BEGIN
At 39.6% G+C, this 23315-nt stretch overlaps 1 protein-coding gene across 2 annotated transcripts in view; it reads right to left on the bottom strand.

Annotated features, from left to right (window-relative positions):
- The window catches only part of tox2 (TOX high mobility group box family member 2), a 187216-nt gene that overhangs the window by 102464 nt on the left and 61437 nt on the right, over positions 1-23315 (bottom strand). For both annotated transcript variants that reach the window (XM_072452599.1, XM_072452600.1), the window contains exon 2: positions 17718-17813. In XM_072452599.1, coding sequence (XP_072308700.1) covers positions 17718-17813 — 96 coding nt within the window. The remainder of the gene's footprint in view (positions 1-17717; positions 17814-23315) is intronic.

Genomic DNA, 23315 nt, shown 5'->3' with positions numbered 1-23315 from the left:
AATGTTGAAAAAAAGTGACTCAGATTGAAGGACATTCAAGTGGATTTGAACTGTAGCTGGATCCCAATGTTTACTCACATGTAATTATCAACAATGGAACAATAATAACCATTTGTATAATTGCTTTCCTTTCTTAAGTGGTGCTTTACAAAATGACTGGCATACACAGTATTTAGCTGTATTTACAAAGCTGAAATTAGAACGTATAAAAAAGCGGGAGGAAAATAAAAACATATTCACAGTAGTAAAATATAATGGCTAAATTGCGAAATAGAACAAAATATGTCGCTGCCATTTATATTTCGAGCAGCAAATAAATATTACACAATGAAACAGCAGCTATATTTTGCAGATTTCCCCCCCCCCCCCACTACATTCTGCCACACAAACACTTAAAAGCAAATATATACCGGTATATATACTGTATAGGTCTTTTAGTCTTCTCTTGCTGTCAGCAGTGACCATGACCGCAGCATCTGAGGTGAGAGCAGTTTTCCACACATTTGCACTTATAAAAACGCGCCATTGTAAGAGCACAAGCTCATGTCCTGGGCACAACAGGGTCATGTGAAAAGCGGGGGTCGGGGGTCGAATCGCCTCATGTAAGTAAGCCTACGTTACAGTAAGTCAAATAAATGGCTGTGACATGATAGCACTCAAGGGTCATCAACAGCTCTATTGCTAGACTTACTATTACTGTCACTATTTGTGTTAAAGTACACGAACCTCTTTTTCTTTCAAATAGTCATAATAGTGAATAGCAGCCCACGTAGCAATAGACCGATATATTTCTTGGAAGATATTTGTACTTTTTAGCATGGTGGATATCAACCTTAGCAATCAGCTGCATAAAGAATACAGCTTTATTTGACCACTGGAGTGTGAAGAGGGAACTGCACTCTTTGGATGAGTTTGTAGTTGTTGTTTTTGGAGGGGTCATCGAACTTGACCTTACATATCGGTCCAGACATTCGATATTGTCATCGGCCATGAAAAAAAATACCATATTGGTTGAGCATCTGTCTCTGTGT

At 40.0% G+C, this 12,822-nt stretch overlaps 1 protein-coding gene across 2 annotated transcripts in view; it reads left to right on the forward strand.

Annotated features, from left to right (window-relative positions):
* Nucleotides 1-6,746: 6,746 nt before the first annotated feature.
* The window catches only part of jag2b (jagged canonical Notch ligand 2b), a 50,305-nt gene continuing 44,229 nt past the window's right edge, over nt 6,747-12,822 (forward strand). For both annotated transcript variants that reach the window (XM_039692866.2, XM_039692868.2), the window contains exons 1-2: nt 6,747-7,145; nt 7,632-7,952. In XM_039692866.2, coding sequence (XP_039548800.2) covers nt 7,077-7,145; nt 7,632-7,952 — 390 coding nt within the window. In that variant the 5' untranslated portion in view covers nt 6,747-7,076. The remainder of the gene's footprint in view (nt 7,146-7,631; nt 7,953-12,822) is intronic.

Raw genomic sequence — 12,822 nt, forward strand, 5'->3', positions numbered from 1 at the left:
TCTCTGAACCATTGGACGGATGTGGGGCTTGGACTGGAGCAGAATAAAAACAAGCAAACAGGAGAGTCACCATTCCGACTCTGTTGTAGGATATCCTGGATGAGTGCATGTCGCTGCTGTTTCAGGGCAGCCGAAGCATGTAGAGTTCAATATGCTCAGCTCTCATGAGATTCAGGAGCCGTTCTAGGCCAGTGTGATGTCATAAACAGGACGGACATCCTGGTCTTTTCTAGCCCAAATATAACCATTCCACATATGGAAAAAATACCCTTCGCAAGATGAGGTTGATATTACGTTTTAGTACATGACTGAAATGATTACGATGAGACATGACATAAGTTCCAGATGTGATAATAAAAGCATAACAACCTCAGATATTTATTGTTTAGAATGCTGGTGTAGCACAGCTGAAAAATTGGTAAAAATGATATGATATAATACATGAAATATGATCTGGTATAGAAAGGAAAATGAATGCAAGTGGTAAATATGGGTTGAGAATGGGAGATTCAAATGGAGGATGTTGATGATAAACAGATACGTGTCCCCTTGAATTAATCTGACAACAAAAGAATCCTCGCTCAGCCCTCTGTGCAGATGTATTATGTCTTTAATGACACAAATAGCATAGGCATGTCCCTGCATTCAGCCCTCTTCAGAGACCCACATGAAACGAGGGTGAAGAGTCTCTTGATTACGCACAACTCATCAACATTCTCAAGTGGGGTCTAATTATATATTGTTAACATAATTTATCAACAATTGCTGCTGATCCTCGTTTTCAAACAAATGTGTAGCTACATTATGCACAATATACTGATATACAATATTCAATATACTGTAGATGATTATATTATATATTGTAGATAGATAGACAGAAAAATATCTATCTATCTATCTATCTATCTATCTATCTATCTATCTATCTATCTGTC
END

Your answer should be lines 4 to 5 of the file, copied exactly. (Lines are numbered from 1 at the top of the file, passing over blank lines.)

Genomic DNA, 23315 nt, shown 5'->3' with positions numbered 1-23315 from the left:
AATGTTGAAAAAAAGTGACTCAGATTGAAGGACATTCAAGTGGATTTGAACTGTAGCTGGATCCCAATGTTTACTCACATGTAATTATCAACAATGGAACAATAATAACCATTTGTATAATTGCTTTCCTTTCTTAAGTGGTGCTTTACAAAATGACTGGCATACACAGTATTTAGCTGTATTTACAAAGCTGAAATTAGAACGTATAAAAAAGCGGGAGGAAAATAAAAACATATTCACAGTAGTAAAATATAATGGCTAAATTGCGAAATAGAACAAAATATGTCGCTGCCATTTATATTTCGAGCAGCAAATAAATATTACACAATGAAACAGCAGCTATATTTTGCAGATTTCCCCCCCCCCCCCACTACATTCTGCCACACAAACACTTAAAAGCAAATATATACCGGTATATATACTGTATAGGTCTTTTAGTCTTCTCTTGCTGTCAGCAGTGACCATGACCGCAGCATCTGAGGTGAGAGCAGTTTTCCACACATTTGCACTTATAAAAACGCGCCATTGTAAGAGCACAAGCTCATGTCCTGGGCACAACAGGGTCATGTGAAAAGCGGGGGTCGGGGGTCGAATCGCCTCATGTAAGTAAGCCTACGTTACAGTAAGTCAAATAAATGGCTGTGACATGATAGCACTCAAGGGTCATCAACAGCTCTATTGCTAGACTTACTATTACTGTCACTATTTGTGTTAAAGTACACGAACCTCTTTTTCTTTCAAATAGTCATAATAGTGAATAGCAGCCCACGTAGCAATAGACCGATATATTTCTTGGAAGATATTTGTACTTTTTAGCATGGTGGATATCAACCTTAGCAATCAGCTGCATAAAGAATACAGCTTTATTTGACCACTGGAGTGTGAAGAGGGAACTGCACTCTTTGGATGAGTTTGTAGTTGTTGTTTTTGGAGGGGTCATCGAACTTGACCTTACATATCGGTCCAGACATTCGATATTGTCATCGGCCATGAAAAAAAATACCATATTGGTTGAGCATCTGTCTCTGTGT